William and Kate visit remote rainforest community
The Duke and Duchess of Cambridge have visited a remote First Nation community in British Columbia on day three of their Canadian tour.
The pair were welcomed to the Great Bear Rainforest by Heiltsuk people from the island village of Bella Bella, and presented with traditional vests.
They also took part in a ceremony marking the forest's membership of the Queen's Commonwealth Canopy network.
The network helps to preserve indigenous forests.
Prince William said: "The establishment of the canopy is a loud and unambiguous statement that the citizens of all Commonwealth countries believe that nature is fundamental to the health of our societies.
"When we protect our rivers, oceans, atmospheres, or like today, our forests, we are telling our children that their future prosperity cannot be disconnected from the health of the natural world."
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Chief council member Marilyn Slett welcomed the couple and said they were there as part of the "healing" the First Nation community is undertaking.
The Cambridges heard passionate statements from community leaders about their battle to stop the plunder of the natural resources of their lands and the struggle to preserve their way of life for future generations.
As the couple were given their ceremonial blankets, they were told: "We use these blankets to wrap the spirits of our ancestors around you and to unite your spirits together with ours."
A downpour prevented them taking a seaplane tour of the forest - the world's largest intact temperate rainforest - but the couple later took a stroll through it.
Later, the Duke of Cambridge joined Canadian chiefs for a reconciliation ceremony and added a ring to Black Rod, a ceremonial staff.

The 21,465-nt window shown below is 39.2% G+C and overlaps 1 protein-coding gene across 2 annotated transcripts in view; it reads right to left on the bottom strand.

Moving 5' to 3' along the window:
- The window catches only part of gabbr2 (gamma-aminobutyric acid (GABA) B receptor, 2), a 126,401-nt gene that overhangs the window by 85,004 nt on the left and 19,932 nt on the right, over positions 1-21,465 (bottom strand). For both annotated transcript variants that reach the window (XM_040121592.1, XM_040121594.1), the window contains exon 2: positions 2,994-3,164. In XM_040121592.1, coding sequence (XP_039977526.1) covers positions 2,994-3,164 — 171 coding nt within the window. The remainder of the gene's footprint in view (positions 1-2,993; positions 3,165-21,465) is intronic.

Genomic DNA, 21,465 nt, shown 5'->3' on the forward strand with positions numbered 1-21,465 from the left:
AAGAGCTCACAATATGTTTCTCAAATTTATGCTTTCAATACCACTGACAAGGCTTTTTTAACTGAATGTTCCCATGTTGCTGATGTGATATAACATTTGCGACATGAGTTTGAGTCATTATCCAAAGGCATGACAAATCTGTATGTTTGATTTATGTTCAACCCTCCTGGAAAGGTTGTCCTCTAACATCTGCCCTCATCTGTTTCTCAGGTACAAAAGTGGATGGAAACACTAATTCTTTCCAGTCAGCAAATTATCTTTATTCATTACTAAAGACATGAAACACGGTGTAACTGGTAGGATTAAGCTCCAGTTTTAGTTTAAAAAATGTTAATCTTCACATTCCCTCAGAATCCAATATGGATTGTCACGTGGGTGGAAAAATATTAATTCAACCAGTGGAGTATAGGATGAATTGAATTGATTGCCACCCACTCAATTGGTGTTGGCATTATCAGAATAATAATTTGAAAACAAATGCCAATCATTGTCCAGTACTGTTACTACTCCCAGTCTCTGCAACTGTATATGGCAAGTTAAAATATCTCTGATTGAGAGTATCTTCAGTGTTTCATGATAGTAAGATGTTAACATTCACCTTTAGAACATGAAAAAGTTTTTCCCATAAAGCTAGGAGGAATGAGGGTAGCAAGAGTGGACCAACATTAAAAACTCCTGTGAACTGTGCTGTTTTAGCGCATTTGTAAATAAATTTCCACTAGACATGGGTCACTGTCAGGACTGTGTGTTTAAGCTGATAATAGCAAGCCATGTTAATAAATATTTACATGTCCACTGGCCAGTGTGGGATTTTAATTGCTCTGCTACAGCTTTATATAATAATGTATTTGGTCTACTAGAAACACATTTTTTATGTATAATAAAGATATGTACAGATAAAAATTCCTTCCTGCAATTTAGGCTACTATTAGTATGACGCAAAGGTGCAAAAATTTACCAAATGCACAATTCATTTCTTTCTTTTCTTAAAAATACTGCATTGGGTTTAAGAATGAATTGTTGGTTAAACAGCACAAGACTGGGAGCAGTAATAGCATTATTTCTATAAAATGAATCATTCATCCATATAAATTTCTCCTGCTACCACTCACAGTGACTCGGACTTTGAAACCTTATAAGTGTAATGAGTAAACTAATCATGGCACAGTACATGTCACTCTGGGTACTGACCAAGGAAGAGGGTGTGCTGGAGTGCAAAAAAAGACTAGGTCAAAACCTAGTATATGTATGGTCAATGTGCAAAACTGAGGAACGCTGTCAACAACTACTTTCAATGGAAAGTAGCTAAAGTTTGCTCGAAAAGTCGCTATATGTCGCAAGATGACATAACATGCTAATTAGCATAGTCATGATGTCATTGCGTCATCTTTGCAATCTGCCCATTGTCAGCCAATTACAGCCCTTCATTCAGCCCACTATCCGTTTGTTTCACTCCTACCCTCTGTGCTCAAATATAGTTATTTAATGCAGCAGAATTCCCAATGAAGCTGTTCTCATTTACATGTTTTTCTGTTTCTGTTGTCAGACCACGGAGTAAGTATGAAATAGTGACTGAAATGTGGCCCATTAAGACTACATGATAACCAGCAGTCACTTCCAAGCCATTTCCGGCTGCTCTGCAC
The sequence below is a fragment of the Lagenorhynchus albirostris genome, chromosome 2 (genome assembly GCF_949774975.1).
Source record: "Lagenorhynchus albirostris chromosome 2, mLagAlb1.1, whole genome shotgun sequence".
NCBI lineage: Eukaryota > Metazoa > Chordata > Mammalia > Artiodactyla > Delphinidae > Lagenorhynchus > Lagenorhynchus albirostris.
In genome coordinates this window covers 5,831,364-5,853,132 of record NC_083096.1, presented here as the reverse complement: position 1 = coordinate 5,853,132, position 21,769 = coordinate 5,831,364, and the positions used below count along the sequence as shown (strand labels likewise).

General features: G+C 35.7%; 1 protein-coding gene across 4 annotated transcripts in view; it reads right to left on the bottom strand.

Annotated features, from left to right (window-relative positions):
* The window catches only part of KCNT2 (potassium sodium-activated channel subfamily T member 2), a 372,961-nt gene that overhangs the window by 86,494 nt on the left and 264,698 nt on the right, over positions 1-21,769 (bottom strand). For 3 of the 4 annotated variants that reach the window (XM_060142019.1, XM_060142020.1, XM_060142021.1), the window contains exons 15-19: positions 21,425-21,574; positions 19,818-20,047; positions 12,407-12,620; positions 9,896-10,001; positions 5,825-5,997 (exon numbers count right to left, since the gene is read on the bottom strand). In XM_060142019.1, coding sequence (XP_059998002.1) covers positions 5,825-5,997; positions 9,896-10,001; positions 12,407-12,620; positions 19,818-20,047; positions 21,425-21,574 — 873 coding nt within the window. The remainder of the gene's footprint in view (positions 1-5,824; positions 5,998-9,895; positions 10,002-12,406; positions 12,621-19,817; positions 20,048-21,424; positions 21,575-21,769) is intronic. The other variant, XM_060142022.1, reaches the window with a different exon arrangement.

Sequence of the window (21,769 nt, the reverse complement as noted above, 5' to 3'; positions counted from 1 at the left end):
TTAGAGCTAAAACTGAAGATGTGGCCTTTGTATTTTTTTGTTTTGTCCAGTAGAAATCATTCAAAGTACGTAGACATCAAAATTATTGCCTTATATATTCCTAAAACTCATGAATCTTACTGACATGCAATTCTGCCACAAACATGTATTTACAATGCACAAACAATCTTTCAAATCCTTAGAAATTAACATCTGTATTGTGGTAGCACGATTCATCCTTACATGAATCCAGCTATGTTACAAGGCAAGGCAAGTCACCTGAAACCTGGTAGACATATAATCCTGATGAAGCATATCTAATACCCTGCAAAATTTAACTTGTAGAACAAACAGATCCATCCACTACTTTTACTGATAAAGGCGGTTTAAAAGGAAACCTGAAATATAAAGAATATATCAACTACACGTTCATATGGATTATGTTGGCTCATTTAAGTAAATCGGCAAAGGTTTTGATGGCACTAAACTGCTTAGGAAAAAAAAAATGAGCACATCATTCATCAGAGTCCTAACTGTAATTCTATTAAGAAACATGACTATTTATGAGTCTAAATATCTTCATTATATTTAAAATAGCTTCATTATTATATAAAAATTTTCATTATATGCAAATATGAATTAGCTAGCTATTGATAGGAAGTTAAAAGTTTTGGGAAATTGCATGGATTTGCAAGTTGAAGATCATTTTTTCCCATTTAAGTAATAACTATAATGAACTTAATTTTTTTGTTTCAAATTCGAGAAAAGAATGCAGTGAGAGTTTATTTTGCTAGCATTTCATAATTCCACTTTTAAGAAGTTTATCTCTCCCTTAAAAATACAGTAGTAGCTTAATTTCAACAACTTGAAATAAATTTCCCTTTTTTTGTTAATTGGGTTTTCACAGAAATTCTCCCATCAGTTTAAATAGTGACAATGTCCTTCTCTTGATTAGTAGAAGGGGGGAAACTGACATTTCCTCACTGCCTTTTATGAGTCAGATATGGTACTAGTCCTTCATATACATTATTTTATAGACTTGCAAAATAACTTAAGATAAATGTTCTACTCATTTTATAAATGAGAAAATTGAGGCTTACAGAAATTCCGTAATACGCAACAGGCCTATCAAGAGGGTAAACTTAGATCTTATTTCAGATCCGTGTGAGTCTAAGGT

The rod has three rings representing British Columbia, Canada and a link with the UK.
William added a fourth, engraved with eagle feathers and a canoe, to symbolise the First Nations in BC.
But Grand Chief Stewart Phillip, leader of 115 First Nation tribes in the province, boycotted the ceremony over his people's treatment at the hands of Canada's government.
There was a reception for the royal couple at Government House in Victoria on Monday evening.
24 Sept Victoria, British Columbia: The duke and duchess, accompanied by their children, arrived in Victoria, the capital of British Columbia.
25 Sept Vancouver, British Columbia: The duke and duchess visited Sheway, the Immigration Services Society of British Columbia - for an event to celebrate young leaders in Canadian arts, music, sport, charity, business, and film, and then visited the Kitsilano coastguard station.
26 Sept Bella Bella and the Great Bear Rainforest, British Columbia: The duke and duchess travelled to the Great Bear Rainforest, visiting the Heiltsuk First Nations community and attending a reception hosted by the province of British Columbia at Government House.
27 Sept Kelowna, British Columbia and Whitehorse, Yukon: The royals will tour the Okanagan campus of the University of British Columbia and take part in the BC government's "Taste of British Columbia" festival at Mission Hill Winery before flying to Whitehorse, where they will be greeted by members of the Canadian Rangers.
28 Sept Whitehorse and Carcross, Yukon: William and Catherine will visit the MacBride Museum and meet members of Whitehorse's cultural community before travelling to Carcross, where they will be welcomed by the Carcross/Tagish First Nation.
29 Sept Victoria, British Columbia: The royal couple and their children attend a children's party in the grounds of Government House, which will be attended by military families.
30 Sept Haida Gwaii, British Columbia: The duke and duchess visit Haida Gwaii, the archipelago on the northern coast of British Columbia, home to the Haida Nation. They will attend the opening of the new Haida Gwaii hospital and care centre. They will join local youths for a fishing expedition on the waters of Hecate Strait.
30 Sept Victoria, British Columbia: The royal couple will visit the Cridge Centre for the Family, which provides services and support for women who have experienced domestic violence. They will then meet families who have received support from the Kelty Mental Health Resource Centre and later youth working with the Sail and Life Training Society. They end their tour with a public official departure ceremony at Victoria Harbour Airport.